Well, let’s start with Moondog. He was a blind street musician from New York who was classically trained at a blind school and would dress up as a Viking and perform with shakers and bells. He has made a bunch of orchestral pieces in his life and one of his songs was sampled recently by Mr Scruff on Ninja Tune. To me, he wrote perfect little pop songs, one line of vocals repeated over and over again etc…another fave record is from Steve Reich “Music for 18 Musicians” and these records have influenced me along the way.

What about new bands?

Well, I prefer old bands and tunes if I’m honest but we mentioned the White Stripes back then so I like those guys and also Interpol…

Your debut album is a corker. How did the production on this record come about because it’s very warm sounding but crisp when it wants to be?

Well, the record label (Kemado) we are signed to here in the US have a recording studio set up much like Motown used to have and we recorded the album there with a producer/engineer in house and we all did it together. We used 2 inch tape so that is where the warmth comes from, I’m glad you noticed that as that is exactly what we wanted to get across in the sound. We used a lot of old fashioned gear; we love the romance of recording and I think we got what we set out to do.

What is the oldest tune and the newest tune on the album?

Destination Diamonds, the track the album kicks off with is the oldest and the track Kiss and Tell nearer the back of the album is the newest. The label puts the records together and we like to make sure we give them as much as possible and write a lot of tunes so we have loads of stuff backed up ready for future recording sessions.

Another classic track from your debut album is Dirty Thief; did you have your top off and a medallion on when you sang it in the studio?

Haha! Nah, but the vocal on that tune is different to the others, I guess it’s a big track and to be honest it has been picked up by people in the UK much more than here in the US.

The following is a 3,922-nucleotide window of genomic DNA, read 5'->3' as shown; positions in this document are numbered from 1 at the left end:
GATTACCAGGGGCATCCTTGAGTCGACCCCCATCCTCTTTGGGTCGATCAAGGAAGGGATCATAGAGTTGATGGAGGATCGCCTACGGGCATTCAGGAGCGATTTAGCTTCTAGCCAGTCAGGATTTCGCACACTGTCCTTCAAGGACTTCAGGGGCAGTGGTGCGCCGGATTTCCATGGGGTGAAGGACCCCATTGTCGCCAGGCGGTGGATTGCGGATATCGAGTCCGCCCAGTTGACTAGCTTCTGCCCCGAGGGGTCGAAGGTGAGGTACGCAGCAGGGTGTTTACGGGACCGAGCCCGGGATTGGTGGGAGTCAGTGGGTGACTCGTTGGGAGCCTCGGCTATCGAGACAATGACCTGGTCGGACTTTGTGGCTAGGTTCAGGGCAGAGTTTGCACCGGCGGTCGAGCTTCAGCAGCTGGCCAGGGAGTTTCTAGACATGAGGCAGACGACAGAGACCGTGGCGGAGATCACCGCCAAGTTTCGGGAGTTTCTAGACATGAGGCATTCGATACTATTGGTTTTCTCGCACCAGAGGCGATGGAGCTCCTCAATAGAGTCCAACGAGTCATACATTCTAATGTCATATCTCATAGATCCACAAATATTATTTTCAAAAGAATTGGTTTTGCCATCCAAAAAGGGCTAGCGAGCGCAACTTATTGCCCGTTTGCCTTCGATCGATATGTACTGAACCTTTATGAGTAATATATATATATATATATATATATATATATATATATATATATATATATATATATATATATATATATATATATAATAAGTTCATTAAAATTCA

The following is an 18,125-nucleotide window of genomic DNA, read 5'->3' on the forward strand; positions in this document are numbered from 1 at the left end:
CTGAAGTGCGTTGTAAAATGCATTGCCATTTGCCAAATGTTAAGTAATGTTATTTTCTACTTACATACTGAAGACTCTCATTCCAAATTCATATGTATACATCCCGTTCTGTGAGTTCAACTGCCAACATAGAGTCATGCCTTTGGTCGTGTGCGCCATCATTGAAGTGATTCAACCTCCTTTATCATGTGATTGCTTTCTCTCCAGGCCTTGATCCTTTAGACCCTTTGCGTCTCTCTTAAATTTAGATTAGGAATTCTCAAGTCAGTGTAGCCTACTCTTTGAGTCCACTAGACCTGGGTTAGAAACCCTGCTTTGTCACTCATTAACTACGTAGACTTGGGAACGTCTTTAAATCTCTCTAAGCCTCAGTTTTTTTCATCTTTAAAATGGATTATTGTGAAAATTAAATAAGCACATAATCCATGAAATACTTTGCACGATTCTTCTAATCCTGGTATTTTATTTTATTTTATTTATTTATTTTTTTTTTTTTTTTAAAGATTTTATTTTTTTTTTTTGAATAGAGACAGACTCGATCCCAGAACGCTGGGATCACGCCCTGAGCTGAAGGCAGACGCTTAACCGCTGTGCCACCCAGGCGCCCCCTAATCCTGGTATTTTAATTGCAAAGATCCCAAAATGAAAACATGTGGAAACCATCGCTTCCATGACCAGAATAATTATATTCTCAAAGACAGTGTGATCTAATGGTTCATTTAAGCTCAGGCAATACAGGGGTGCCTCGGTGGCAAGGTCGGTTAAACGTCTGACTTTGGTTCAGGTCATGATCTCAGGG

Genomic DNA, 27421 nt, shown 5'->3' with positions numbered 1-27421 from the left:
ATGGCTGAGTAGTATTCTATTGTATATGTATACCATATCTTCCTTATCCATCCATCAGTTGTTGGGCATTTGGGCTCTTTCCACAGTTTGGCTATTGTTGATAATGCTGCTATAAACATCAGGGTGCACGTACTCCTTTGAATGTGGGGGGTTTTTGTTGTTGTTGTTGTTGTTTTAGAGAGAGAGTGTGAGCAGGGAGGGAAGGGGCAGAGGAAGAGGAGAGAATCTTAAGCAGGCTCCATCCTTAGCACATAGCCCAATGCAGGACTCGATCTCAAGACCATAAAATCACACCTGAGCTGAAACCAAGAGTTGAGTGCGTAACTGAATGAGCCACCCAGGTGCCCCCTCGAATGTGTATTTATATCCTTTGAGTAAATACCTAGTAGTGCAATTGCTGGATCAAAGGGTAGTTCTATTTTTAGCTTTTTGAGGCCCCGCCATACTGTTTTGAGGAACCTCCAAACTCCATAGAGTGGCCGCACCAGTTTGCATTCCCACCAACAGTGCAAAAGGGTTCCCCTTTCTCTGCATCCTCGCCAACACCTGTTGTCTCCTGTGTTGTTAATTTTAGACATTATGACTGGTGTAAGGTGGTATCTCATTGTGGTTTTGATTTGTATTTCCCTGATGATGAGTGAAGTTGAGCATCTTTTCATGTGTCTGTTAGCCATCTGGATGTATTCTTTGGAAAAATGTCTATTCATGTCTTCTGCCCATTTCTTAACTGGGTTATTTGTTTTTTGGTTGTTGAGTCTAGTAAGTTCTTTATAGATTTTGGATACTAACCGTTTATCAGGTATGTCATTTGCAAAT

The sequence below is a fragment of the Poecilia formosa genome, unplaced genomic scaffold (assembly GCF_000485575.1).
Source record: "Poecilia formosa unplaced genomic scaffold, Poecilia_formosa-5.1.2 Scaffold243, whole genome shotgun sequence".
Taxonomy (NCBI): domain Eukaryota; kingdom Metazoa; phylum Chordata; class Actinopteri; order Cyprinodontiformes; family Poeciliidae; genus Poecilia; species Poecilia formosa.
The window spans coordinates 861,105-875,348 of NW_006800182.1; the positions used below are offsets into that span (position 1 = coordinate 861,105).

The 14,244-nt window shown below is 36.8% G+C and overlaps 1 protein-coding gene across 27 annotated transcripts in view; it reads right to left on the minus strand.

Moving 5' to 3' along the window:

Who do people say you look like Morgan?

Well, it’s funny you asked. I was out the other day and someone said I looked like Tony Hawk which was strange! It’s the long hair I guess.

Do you guys skate at all?

We always have a skateboard in the back of the van, our drummer’s board in fact and we have all had skateboards at some point in our lives. My brother is a good skater, he lives in California but he is not a pro yet.

What was your first board?

Er….it was a Tony Alva set up, really nice to cruise around on.

So, i hear a European tour is imminent?

I think we will be touring the UK throughout October and November,; it’s great to travel so we are looking forward to it.

Lastly, do you believe that pain is invisible?

Well, yeah, i guess it is in some ways. We all have to go through that barrier at some point in our lives if we are skating or being in a band full time i suppose that if you don’t go through it at some point, you are doing something wrong. Generally though, the best always get through the other side and that is what makes us all tick.

Wanna say thanks to anyone?

Yep, Mom and Dad!

Check out Diamond Nights debut album Popsicle released on Kemado Records on September 5th. Check www.diamond-nights.com for all info and more.

Cage


Cage just released his new album titled Hell’s Winter on Definitive Jux Records and the ex Smut Peddlers and Weathermen rapper is back at his best with this new record that features production skills from RJD2, DJ Shadow. But Cage is not your average artist and had the audacity to invite cult band Jo La Tengo and also vocal guest Jello Biafra from the Dead Kennedys in on the mix. Chris Palko aka Cage came through a seriously dark upbringing and has bounced back through his own private hell to deliver a cracker just in time for the winter. El-P, former member of the famed group Company Flow, and now head honcho of Definitive Jux records brought his new protégée Cage over to the UK shores, to talk to Sam Hesketh just after the London bombings and this is what went down….